The Video Camera Surveillance (Temporary Measures) Bill will potentially apply primarily to cannabis cases as the court already has the ability to use covert video evidence in serious drug cases, Aotearoa
Legalise Cannabis Party leader and Wellington lawyer Michael Applebysays.
Although the Supreme Court decision prompting the new law was based on the Urewera trial, John Key has said the decision affected "serious crimes" including drug offences.
However many legal experts including the Chief Human Rights Commissioner have testified that “serious criminals” can already be prosecuted using covert surveillance under section 30 of the Evidence Act.
Just as Tame Iti is still being prosecuted as a participant of an organised criminal group, even though the evidence was thrown out by the Supreme Court in most other Urewera cases.
“Therefore this urgent retrospective law change is potentially actually going to affect non-serious cases, including many of the 250 people arrested in Operation Lime,” Mr Appleby said.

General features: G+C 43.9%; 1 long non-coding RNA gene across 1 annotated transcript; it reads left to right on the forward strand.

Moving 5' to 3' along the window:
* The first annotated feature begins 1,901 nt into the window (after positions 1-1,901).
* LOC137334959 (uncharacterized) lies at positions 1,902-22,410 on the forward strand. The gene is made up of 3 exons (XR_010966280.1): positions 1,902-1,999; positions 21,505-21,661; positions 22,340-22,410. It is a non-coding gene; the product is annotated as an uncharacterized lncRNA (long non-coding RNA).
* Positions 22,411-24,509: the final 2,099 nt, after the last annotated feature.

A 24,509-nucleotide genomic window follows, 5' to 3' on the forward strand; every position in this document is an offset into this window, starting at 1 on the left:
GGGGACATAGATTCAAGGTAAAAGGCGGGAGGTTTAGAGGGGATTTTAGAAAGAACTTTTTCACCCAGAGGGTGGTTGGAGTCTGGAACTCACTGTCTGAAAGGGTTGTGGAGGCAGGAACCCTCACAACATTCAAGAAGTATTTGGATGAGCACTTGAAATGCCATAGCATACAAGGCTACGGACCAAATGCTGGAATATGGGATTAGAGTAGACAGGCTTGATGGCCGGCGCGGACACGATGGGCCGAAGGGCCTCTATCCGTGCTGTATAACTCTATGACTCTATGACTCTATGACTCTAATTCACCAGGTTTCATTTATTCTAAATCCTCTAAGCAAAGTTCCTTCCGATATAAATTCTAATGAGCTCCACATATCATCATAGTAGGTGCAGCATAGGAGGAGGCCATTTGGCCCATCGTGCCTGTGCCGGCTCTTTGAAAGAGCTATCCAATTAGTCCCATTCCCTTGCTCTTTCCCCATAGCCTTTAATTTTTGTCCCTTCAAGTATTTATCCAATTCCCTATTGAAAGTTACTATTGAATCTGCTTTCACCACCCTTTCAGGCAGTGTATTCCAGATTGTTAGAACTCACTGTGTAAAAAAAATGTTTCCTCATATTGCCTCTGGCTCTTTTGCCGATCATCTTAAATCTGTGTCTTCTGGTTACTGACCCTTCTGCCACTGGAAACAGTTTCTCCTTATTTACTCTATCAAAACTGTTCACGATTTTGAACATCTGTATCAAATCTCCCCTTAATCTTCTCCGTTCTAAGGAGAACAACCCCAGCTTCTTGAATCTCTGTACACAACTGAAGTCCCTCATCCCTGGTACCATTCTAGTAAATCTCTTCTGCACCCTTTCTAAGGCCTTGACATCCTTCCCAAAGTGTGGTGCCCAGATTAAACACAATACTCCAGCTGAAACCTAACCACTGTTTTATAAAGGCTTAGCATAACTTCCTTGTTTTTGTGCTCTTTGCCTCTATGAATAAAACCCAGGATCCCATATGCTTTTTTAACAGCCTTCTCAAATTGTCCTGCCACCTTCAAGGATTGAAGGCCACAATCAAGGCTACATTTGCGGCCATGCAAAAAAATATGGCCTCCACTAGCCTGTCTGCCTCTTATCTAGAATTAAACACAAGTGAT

In May 2010 Police concluded a two year “National Covert Operation” called Operation Lime targeting garden shops including Switched on Gardener, with the aim to ‘break the backbone of the cannabis industry’.
“In light of the recent findings of the NZ Law Commission and UN Global Commission on Drugs, cannabis charges could fail to meet the threshold for seriousness under the Evidence Act.”
“In addition, the Bill of Rights may have been violated when customers went to these shops for legitimate reasons and were filmed by surveillance cameras.”
“Since ACT leader, Dr. Don Brash, is a supporter of cannabis law reform, the Act Party should oppose this bill when voted on under urgency next week,” Mr Appleby said.
The ALCP are also supporting United Future candidate Ian Gaskin (Wigram) who in a letter in yesterday’s Press has called for a liberal alliance of parties in support of Dr Brash's views on cannabis.